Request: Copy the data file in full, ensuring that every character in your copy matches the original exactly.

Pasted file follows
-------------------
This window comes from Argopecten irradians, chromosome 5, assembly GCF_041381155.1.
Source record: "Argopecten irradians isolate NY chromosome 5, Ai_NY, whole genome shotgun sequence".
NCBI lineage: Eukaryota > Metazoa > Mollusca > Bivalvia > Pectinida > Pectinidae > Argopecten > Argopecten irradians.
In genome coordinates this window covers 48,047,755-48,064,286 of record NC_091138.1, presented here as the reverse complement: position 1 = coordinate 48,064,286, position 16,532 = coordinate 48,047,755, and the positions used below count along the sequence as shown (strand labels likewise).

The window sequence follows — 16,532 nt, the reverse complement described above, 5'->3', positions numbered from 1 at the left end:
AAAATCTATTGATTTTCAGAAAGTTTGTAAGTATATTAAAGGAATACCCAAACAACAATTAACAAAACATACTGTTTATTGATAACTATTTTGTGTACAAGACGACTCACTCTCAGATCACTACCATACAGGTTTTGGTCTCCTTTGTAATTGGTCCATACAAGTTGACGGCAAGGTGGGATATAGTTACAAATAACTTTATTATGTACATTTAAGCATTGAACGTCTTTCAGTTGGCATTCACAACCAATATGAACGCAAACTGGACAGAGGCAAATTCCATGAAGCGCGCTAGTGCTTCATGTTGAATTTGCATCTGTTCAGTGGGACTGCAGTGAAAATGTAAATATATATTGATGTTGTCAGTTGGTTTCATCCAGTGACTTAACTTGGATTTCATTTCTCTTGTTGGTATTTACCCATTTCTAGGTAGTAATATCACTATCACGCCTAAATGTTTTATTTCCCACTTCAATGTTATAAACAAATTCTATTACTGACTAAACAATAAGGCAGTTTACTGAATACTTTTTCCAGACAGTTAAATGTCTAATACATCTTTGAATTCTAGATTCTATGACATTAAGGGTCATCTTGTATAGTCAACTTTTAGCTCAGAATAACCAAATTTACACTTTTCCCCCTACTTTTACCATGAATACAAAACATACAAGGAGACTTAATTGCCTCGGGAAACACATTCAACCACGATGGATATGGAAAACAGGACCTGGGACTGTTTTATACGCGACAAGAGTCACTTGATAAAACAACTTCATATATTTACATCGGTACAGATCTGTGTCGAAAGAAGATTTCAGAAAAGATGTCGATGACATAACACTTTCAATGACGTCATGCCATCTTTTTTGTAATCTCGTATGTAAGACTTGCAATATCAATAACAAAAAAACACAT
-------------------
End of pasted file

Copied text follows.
This window comes from Argopecten irradians, chromosome 5, assembly GCF_041381155.1.
Source record: "Argopecten irradians isolate NY chromosome 5, Ai_NY, whole genome shotgun sequence".
NCBI lineage: Eukaryota > Metazoa > Mollusca > Bivalvia > Pectinida > Pectinidae > Argopecten > Argopecten irradians.
In genome coordinates this window covers 48,047,755-48,064,286 of record NC_091138.1, presented here as the reverse complement: position 1 = coordinate 48,064,286, position 16,532 = coordinate 48,047,755, and the positions used below count along the sequence as shown (strand labels likewise).

The window sequence follows — 16,532 nt, the reverse complement described above, 5'->3', positions numbered from 1 at the left end:
AAAATCTATTGATTTTCAGAAAGTTTGTAAGTATATTAAAGGAATACCCAAACAACAATTAACAAAACATACTGTTTATTGATAACTATTTTGTGTACAAGACGACTCACTCTCAGATCACTACCATACAGGTTTTGGTCTCCTTTGTAATTGGTCCATACAAGTTGACGGCAAGGTGGGATATAGTTACAAATAACTTTATTATGTACATTTAAGCATTGAACGTCTTTCAGTTGGCATTCACAACCAATATGAACGCAAACTGGACAGAGGCAAATTCCATGAAGCGCGCTAGTGCTTCATGTTGAATTTGCATCTGTTCAGTGGGACTGCAGTGAAAATGTAAATATATATTGATGTTGTCAGTTGGTTTCATCCAGTGACTTAACTTGGATTTCATTTCTCTTGTTGGTATTTACCCATTTCTAGGTAGTAATATCACTATCACGCCTAAATGTTTTATTTCCCACTTCAATGTTATAAACAAATTCTATTACTGACTAAACAATAAGGCAGTTTACTGAATACTTTTTCCAGACAGTTAAATGTCTAATACATCTTTGAATTCTAGATTCTATGACATTAAGGGTCATCTTGTATAGTCAACTTTTAGCTCAGAATAACCAAATTTACACTTTTCCCCCTACTTTTACCATGAATACAAAACATACAAGGAGACTTAATTGCCTCGGGAAACACATTCAACCACGATGGATATGGAAAACAGGACCTGGGACTGTTTTATACGCGACAAGAGTCACTTGATAAAACAACTTCATATATTTACATCGGTACAGATCTGTGTCGAAAGAAGATTTCAGAAAAGATGTCGATGACATAACACTTTCAATGACGTCATGCCATCTTTTTTGTAATCTCGTATGTAAGACTTGCAATATCAATAACAAAAAAACACAT